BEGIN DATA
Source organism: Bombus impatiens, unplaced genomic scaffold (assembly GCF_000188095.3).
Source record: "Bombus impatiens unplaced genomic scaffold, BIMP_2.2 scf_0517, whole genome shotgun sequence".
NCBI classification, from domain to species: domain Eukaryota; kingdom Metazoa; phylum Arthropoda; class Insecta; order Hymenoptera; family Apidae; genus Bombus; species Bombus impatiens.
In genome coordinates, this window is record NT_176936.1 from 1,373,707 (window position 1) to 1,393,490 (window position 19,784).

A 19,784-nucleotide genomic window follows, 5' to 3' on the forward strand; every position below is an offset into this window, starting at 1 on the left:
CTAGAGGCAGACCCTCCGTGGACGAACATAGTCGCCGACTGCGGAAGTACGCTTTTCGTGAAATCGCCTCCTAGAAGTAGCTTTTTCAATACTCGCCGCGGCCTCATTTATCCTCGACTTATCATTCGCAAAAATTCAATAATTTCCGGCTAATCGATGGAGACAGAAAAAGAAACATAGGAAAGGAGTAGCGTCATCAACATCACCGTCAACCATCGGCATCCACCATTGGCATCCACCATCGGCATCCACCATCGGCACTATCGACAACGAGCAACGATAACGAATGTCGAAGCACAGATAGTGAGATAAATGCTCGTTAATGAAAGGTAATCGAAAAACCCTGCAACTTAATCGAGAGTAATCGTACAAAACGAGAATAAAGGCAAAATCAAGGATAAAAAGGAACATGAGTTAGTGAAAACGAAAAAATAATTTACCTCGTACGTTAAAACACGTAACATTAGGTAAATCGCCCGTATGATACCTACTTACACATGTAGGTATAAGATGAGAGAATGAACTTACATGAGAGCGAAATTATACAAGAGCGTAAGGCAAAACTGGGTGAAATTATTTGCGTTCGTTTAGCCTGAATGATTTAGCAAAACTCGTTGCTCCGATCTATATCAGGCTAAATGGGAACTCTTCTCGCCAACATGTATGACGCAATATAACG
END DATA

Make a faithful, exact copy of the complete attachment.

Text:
Source organism: Bombus impatiens, unplaced genomic scaffold (assembly GCF_000188095.3).
Source record: "Bombus impatiens unplaced genomic scaffold, BIMP_2.2 scf_0517, whole genome shotgun sequence".
NCBI classification, from domain to species: domain Eukaryota; kingdom Metazoa; phylum Arthropoda; class Insecta; order Hymenoptera; family Apidae; genus Bombus; species Bombus impatiens.
In genome coordinates, this window is record NT_176936.1 from 1,373,707 (window position 1) to 1,393,490 (window position 19,784).

A 19,784-nucleotide genomic window follows, 5' to 3' on the forward strand; every position below is an offset into this window, starting at 1 on the left:
CTAGAGGCAGACCCTCCGTGGACGAACATAGTCGCCGACTGCGGAAGTACGCTTTTCGTGAAATCGCCTCCTAGAAGTAGCTTTTTCAATACTCGCCGCGGCCTCATTTATCCTCGACTTATCATTCGCAAAAATTCAATAATTTCCGGCTAATCGATGGAGACAGAAAAAGAAACATAGGAAAGGAGTAGCGTCATCAACATCACCGTCAACCATCGGCATCCACCATTGGCATCCACCATCGGCATCCACCATCGGCACTATCGACAACGAGCAACGATAACGAATGTCGAAGCACAGATAGTGAGATAAATGCTCGTTAATGAAAGGTAATCGAAAAACCCTGCAACTTAATCGAGAGTAATCGTACAAAACGAGAATAAAGGCAAAATCAAGGATAAAAAGGAACATGAGTTAGTGAAAACGAAAAAATAATTTACCTCGTACGTTAAAACACGTAACATTAGGTAAATCGCCCGTATGATACCTACTTACACATGTAGGTATAAGATGAGAGAATGAACTTACATGAGAGCGAAATTATACAAGAGCGTAAGGCAAAACTGGGTGAAATTATTTGCGTTCGTTTAGCCTGAATGATTTAGCAAAACTCGTTGCTCCGATCTATATCAGGCTAAATGGGAACTCTTCTCGCCAACATGTATGACGCAATATAACG